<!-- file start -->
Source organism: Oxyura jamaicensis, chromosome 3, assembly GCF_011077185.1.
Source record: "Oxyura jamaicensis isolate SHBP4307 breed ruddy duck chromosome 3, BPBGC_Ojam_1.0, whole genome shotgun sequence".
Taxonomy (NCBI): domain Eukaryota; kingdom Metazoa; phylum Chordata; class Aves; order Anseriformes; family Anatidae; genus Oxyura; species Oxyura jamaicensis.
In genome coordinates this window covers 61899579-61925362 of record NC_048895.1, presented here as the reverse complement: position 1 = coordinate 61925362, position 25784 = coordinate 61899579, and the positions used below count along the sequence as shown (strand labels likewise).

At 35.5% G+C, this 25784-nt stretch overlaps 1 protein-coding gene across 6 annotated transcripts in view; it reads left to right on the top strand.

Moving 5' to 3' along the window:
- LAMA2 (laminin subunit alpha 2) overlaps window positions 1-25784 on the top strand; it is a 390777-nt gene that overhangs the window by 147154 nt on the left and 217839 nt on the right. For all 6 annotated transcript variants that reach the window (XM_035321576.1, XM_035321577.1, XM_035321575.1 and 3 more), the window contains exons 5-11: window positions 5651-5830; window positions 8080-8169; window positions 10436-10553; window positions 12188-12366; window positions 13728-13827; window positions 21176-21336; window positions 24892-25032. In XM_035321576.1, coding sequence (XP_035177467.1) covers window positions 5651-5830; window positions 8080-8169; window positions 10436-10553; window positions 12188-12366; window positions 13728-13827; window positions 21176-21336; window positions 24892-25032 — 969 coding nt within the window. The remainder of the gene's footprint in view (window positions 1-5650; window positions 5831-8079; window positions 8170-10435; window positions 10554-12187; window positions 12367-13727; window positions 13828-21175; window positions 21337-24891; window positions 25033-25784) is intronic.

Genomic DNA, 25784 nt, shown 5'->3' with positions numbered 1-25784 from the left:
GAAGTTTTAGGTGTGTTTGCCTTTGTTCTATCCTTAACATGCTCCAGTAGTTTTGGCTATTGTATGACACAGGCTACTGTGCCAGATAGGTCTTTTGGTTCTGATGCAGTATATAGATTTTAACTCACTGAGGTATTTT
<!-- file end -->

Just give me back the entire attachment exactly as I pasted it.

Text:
Source organism: Oxyura jamaicensis, chromosome 3, assembly GCF_011077185.1.
Source record: "Oxyura jamaicensis isolate SHBP4307 breed ruddy duck chromosome 3, BPBGC_Ojam_1.0, whole genome shotgun sequence".
Taxonomy (NCBI): domain Eukaryota; kingdom Metazoa; phylum Chordata; class Aves; order Anseriformes; family Anatidae; genus Oxyura; species Oxyura jamaicensis.
In genome coordinates this window covers 61899579-61925362 of record NC_048895.1, presented here as the reverse complement: position 1 = coordinate 61925362, position 25784 = coordinate 61899579, and the positions used below count along the sequence as shown (strand labels likewise).

At 35.5% G+C, this 25784-nt stretch overlaps 1 protein-coding gene across 6 annotated transcripts in view; it reads left to right on the top strand.

Moving 5' to 3' along the window:
- LAMA2 (laminin subunit alpha 2) overlaps window positions 1-25784 on the top strand; it is a 390777-nt gene that overhangs the window by 147154 nt on the left and 217839 nt on the right. For all 6 annotated transcript variants that reach the window (XM_035321576.1, XM_035321577.1, XM_035321575.1 and 3 more), the window contains exons 5-11: window positions 5651-5830; window positions 8080-8169; window positions 10436-10553; window positions 12188-12366; window positions 13728-13827; window positions 21176-21336; window positions 24892-25032. In XM_035321576.1, coding sequence (XP_035177467.1) covers window positions 5651-5830; window positions 8080-8169; window positions 10436-10553; window positions 12188-12366; window positions 13728-13827; window positions 21176-21336; window positions 24892-25032 — 969 coding nt within the window. The remainder of the gene's footprint in view (window positions 1-5650; window positions 5831-8079; window positions 8170-10435; window positions 10554-12187; window positions 12367-13727; window positions 13828-21175; window positions 21337-24891; window positions 25033-25784) is intronic.

Genomic DNA, 25784 nt, shown 5'->3' with positions numbered 1-25784 from the left:
GAAGTTTTAGGTGTGTTTGCCTTTGTTCTATCCTTAACATGCTCCAGTAGTTTTGGCTATTGTATGACACAGGCTACTGTGCCAGATAGGTCTTTTGGTTCTGATGCAGTATATAGATTTTAACTCACTGAGGTATTTT